Monsieur frog, he said to himself, seeing that the fat creature had moved to the shoreline. What do you think about that? The frog hopped once, in the direction of a stand of cattails. A heron slammed its beak into the frog, gobbling it up before it ever saw the dark gray, long legged bird.
“So he doesn’t want me to sell the Willows?” Tomas said. The heron took one step into the water and froze in place, continuing its hunt.
“He did,” she said. “But I convinced him otherwise.”
“Really?” he said, turning to face Marguerite. She twirled her bangs with one of her dainty fingers and nodded.
“Yes,” she said. “Surprised?” He frowned.
“No, actually, I’m not.” He bent over to pick a pecan from the soft, mossy soil. “You seem more capable than you put on.” She nodded.
“Indeed I am,” she said. He nodded and turned, tossing the nut at the heron. Sensing the projectile well before it arrived, the hunter launched into the air, crying out as it flew off toward the river. The pecan plopped harmlessly into the dark waters, sending small ripples cascading toward the shore.
He smiled, but having turned away from Marguerite, she didn’t see it. She was feisty, no doubt about it. And the fact she convinced her father otherwise, said something about her ability to manage. Maybe, just maybe this would work out.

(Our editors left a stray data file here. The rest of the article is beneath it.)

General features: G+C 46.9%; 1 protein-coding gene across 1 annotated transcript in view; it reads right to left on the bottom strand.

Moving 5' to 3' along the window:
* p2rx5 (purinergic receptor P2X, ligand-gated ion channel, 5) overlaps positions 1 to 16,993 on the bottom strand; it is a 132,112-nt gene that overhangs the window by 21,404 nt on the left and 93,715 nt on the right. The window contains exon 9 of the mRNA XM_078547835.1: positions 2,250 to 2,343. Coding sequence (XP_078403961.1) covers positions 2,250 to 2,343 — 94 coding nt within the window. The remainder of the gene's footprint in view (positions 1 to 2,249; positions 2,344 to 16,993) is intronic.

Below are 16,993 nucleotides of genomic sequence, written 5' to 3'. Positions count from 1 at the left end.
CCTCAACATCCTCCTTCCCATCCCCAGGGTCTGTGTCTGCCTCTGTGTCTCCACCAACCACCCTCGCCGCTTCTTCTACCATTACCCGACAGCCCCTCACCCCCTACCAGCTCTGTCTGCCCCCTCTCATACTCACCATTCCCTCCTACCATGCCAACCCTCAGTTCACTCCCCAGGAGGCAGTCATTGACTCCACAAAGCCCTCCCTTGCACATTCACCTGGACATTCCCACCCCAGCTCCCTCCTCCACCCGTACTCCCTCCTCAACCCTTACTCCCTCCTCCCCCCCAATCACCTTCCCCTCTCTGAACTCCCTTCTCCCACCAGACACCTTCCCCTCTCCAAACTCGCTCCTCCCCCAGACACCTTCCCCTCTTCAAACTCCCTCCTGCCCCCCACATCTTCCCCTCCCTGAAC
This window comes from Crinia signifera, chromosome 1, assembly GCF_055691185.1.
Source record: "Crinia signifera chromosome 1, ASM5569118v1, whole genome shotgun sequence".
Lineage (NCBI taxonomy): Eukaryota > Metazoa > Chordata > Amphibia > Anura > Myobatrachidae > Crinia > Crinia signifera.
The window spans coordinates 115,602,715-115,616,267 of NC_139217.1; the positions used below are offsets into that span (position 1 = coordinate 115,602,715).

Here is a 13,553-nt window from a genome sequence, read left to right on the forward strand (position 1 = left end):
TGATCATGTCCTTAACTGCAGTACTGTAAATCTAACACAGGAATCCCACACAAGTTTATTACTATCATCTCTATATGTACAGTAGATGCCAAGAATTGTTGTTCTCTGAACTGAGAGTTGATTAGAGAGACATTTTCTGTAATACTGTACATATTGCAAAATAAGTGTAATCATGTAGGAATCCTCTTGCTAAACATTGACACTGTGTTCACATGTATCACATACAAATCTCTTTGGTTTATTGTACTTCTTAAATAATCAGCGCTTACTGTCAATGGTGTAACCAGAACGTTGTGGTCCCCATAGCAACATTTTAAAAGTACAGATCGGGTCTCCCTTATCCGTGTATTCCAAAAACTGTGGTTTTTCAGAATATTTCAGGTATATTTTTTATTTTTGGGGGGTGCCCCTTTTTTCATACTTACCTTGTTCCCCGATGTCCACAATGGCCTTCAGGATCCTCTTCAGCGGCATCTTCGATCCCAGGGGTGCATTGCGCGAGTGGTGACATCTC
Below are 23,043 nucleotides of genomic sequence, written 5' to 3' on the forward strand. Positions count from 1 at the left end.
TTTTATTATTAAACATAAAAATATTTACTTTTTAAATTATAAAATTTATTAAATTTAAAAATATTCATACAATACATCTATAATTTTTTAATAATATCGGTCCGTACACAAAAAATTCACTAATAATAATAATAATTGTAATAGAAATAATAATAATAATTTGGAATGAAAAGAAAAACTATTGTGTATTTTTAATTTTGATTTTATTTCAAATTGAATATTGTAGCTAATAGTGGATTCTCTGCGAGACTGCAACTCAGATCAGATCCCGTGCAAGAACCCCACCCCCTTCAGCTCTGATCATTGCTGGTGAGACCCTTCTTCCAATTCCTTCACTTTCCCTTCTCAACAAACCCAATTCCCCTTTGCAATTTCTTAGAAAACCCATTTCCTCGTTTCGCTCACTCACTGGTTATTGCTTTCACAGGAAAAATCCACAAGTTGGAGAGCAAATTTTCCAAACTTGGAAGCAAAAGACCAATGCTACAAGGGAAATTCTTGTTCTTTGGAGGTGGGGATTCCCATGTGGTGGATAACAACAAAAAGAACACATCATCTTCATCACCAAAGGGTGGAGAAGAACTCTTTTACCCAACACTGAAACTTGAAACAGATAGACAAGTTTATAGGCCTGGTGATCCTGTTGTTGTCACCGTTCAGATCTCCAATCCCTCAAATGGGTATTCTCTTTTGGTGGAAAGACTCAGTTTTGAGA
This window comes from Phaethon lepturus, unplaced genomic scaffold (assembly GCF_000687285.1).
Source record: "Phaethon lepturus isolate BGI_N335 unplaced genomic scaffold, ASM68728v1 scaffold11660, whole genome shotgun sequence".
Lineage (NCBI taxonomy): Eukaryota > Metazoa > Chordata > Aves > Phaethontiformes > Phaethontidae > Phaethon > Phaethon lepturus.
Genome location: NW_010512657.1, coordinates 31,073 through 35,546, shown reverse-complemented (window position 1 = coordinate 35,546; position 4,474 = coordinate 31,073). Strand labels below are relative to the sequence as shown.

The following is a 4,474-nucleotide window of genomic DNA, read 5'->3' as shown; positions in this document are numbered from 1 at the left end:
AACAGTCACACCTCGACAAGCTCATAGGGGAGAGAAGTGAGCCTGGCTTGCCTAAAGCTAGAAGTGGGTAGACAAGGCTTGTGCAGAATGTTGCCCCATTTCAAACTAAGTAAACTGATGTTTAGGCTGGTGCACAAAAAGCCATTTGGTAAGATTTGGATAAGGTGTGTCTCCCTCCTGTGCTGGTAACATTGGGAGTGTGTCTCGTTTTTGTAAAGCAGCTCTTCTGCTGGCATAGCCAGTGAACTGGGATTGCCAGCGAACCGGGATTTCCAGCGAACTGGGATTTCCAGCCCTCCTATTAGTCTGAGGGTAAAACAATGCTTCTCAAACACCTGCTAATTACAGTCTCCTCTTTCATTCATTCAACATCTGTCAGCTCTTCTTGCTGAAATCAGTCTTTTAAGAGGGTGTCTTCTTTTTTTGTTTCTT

Yes, he thought. He took a deep breath and blew it out slowly, nodding as he did so. It might as well be now.
Turning, he marched up to the seated belle and dropped to his knee – reaching for her hand and grasping it inside both of his.
“Marguerite Bourgeois,” he said, gazing into her shock-widened eyes. “Will you do me the honor of being my wife?”
“Why Tomas,” she said with gasping breath. Nodding quickly, her smile grew into an excited grin. “I thought you’d never ask.”
“Is that a yes?” he said, lifting his eyebrows. She nodded quickly.
“Yes, Tomas,” she said. “Yes! I’ll marry you!”
She leapt into his arms, almost tumbling him backwards from his knees. Standing, he lifted her from the ground and spun – sending her legs flying around as she squealed with delight.
“Lawdy be!” Mammy Rose said, bursting through the dangling willow leaves. “Marse Tomas! Whatchoo do ta Mistis Marg’rite?”
Tomas stopped the spin, setting her down with a deep, happy sigh of pleasure and smiled at the negro maid. Leaning up, Marguerite pulled his mouth to hers, kissing him hard against his lips; right in front of Mammy Rose.
“Mistis!” she exclaimed. “You stop dat rite now, y’here?”